No I'm giving him £73K MORE than his rightful share 50/50 is £166K each

Because you feel bad about a dog? Not to minimise the family pet or owt, but you owe him nothing now. Pay pro rata for the dog. And take the rightful share in your house.

apermanentheadache Fri 27-Jun-14 13:12:27

You are effectively giving him �32,000 to look after a dog? That's madness. Renege.

How's he got a mortgage if he is skint? They are quite hard to obtain nowadays.

VodkaJelly Fri 27-Jun-14 13:12:28

I think I am about to faint. Please do not give him this extra money, it will pay a huge amount of your mortgage. You have not screwed him over, he is getting back what he put in. That is all.

TheresLotsOfFarmyardAnimals Fri 27-Jun-14 13:13:03

Has he paid 28% of the mortgage in that time? Or 50% of all bills/mortgage/household expenses?

You obviously don't have to take the latter into account but it would be very fair of you.

Don't be a fool though - 50/50 is too much.

whatnowstupid Fri 27-Jun-14 13:13:27

I'm not sure what he would do, I've thought about that. Made a comment when we bought the property that he would not leave his share to me as he didn't want my son to have it. Now feel that I am giving away my son's inheritance but it's hard we've been together 12 years altogether

MaidOfStars Fri 27-Jun-14 13:16:33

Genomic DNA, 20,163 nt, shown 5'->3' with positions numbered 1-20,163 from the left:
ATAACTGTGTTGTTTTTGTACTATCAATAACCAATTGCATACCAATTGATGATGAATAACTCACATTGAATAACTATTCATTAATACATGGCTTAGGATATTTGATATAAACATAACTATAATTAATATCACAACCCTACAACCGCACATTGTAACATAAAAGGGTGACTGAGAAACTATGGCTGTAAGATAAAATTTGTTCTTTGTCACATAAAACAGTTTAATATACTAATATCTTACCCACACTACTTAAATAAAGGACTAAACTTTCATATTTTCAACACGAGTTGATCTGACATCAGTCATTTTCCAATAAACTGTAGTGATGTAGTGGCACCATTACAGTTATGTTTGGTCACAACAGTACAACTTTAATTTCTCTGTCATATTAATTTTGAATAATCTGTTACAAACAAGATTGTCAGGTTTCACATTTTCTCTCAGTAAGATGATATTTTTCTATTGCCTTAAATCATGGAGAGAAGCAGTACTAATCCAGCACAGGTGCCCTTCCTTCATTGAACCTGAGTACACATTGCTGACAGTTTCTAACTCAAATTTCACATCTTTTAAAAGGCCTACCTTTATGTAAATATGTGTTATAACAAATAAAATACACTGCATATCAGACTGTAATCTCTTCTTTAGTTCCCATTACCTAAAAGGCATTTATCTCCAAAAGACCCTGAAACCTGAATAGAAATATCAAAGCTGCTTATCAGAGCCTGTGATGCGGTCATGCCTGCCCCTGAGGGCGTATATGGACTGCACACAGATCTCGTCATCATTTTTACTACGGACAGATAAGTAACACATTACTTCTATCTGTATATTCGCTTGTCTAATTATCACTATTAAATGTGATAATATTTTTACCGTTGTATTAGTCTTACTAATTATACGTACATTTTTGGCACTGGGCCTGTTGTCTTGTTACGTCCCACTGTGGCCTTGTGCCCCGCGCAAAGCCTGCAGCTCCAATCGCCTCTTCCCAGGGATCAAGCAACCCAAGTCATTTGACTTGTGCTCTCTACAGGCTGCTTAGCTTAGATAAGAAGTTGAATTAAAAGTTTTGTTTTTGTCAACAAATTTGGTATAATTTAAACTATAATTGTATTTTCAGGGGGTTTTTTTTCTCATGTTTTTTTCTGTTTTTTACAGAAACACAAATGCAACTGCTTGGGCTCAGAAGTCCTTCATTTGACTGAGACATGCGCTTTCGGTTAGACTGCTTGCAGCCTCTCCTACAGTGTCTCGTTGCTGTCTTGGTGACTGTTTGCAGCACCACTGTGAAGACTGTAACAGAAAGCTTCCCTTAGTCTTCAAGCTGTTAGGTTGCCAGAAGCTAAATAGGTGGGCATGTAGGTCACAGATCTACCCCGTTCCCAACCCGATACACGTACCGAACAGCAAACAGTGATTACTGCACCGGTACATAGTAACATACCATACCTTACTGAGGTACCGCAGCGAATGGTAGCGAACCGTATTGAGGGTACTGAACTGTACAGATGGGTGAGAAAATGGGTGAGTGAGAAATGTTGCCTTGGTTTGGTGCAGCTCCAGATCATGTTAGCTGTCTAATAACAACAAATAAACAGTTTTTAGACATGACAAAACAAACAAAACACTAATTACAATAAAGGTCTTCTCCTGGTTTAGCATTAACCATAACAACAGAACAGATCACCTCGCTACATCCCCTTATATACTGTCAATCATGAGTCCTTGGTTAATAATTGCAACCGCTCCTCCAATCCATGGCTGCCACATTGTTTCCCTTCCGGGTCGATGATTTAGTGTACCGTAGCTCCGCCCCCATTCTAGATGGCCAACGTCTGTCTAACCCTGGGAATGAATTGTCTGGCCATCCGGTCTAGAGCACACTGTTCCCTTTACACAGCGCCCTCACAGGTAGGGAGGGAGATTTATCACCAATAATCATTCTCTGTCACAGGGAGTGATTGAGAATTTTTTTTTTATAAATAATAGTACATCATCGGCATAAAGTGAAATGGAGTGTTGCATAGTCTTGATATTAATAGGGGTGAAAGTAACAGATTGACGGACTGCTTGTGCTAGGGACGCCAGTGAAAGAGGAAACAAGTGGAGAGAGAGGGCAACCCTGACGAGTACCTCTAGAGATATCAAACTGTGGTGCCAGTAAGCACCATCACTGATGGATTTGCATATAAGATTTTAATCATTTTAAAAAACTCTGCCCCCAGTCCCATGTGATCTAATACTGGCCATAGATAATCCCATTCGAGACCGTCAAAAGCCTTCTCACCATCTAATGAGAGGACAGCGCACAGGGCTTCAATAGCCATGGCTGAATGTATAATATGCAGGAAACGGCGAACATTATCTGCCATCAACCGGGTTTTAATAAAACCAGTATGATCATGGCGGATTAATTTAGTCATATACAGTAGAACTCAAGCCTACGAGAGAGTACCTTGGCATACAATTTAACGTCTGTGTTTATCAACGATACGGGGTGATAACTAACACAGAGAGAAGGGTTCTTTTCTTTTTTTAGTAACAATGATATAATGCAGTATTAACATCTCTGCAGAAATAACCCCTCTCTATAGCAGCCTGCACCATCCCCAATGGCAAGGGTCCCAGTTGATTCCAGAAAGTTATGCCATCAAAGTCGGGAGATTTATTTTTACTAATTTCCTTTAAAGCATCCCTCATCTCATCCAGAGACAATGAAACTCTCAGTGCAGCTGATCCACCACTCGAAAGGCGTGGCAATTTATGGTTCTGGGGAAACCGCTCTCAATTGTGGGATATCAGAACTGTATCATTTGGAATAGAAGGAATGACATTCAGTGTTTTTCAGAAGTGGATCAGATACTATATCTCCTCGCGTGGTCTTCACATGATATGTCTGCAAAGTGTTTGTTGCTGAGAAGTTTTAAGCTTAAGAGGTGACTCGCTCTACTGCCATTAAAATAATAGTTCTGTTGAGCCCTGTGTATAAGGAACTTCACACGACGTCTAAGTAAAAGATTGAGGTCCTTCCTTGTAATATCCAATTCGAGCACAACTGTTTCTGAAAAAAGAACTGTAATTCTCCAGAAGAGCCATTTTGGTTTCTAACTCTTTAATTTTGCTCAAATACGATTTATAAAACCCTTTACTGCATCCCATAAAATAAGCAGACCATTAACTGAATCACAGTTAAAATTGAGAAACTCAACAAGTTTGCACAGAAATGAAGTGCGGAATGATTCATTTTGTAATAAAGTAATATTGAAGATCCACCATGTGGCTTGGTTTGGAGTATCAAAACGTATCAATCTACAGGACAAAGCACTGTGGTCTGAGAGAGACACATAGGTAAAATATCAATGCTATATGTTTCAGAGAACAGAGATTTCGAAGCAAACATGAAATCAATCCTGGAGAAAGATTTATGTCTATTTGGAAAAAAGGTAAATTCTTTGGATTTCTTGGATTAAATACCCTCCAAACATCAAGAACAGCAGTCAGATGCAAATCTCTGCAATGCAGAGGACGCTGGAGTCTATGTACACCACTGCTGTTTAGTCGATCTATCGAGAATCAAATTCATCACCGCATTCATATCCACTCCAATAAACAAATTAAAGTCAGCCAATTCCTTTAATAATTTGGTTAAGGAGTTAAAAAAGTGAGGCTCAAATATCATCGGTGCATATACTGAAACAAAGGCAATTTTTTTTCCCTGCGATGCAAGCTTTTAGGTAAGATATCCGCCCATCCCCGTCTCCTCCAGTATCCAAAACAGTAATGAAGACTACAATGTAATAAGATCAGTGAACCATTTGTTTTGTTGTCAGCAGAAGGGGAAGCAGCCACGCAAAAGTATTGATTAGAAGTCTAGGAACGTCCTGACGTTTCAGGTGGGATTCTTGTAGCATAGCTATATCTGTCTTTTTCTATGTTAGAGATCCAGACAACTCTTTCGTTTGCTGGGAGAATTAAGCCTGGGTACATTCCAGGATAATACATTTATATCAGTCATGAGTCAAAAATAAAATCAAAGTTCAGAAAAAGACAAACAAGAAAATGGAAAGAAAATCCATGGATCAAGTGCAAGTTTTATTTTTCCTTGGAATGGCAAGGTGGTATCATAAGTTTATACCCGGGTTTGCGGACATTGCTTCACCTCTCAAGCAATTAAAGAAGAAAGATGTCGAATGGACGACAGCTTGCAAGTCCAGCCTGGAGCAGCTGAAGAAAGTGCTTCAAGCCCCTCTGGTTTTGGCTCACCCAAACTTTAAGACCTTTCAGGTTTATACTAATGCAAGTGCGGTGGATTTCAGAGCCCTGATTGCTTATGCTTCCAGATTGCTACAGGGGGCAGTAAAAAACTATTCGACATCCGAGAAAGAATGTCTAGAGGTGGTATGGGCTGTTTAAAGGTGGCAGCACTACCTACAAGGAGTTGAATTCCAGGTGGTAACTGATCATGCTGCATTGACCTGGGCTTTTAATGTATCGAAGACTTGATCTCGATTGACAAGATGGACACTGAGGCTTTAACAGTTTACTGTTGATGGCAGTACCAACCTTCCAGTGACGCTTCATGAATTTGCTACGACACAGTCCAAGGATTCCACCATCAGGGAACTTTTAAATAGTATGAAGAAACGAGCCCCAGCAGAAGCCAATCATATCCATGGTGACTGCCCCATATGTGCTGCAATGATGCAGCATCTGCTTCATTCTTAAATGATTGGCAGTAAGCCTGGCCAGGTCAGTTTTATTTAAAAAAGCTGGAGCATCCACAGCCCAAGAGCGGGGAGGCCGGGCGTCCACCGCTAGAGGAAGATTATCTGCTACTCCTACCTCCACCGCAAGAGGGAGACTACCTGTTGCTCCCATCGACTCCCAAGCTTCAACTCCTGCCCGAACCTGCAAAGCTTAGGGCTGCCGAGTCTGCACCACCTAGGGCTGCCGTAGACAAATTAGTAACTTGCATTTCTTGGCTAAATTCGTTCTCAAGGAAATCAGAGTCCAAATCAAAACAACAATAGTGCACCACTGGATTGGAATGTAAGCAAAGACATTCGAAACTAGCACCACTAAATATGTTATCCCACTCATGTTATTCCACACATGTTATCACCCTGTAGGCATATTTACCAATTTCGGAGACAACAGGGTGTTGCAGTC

You're thinking about giving away the equivalent of your son's university education and a deposit for his first house. Does that make you see sense?

VodkaJelly Fri 27-Jun-14 13:17:16

Wow, for that nasty comment alone I would not give him a penny extra. No doubt he expected your % to be left to him. Not wanting your son to have his share!

whatnowstupid Fri 27-Jun-14 13:18:00

I don't have a mortgage and won't need one as I had a property to sell when we moved in together. He's not that skint as he has a job just no savings. I have always paid for most things. Just to confirm the legal position is he gets �92K and I get �237, I've offered we have �166 each. This is so hard, we were so in love

NotActuallyAMum Fri 27-Jun-14 13:18:37

Do not do this

You will probably regret it - I certainly do! And in my case I 'only' let him get away with £12,500. It was 10 years ago and I still kick myself almost every day

<gives self extra kick>

NotYouNaanBread Fri 27-Jun-14 13:18:41

You CANNOT give him 50%. It is wrong on every level. You ARE giving away your son's inheritance, and there is no way on earth he would do the same for you. Not after what he said about the will etc.

Renege on the deal and do not listen to a word he says in complaint. The idea that his moaning might make you just GIVE him 10's of thousands makes me feel ill. And move out.

The dog is a red herring and has nothing to do with the 72/28 v 50/50 thing.

QuintessentiallyQS Fri 27-Jun-14 13:19:42

How much has he been paying into the mortgage over the years?

50% or 28%? Or nothing?

NotActuallyAMum Fri 27-Jun-14 13:20:37

shock So you're seriously considering giving him £74k??!!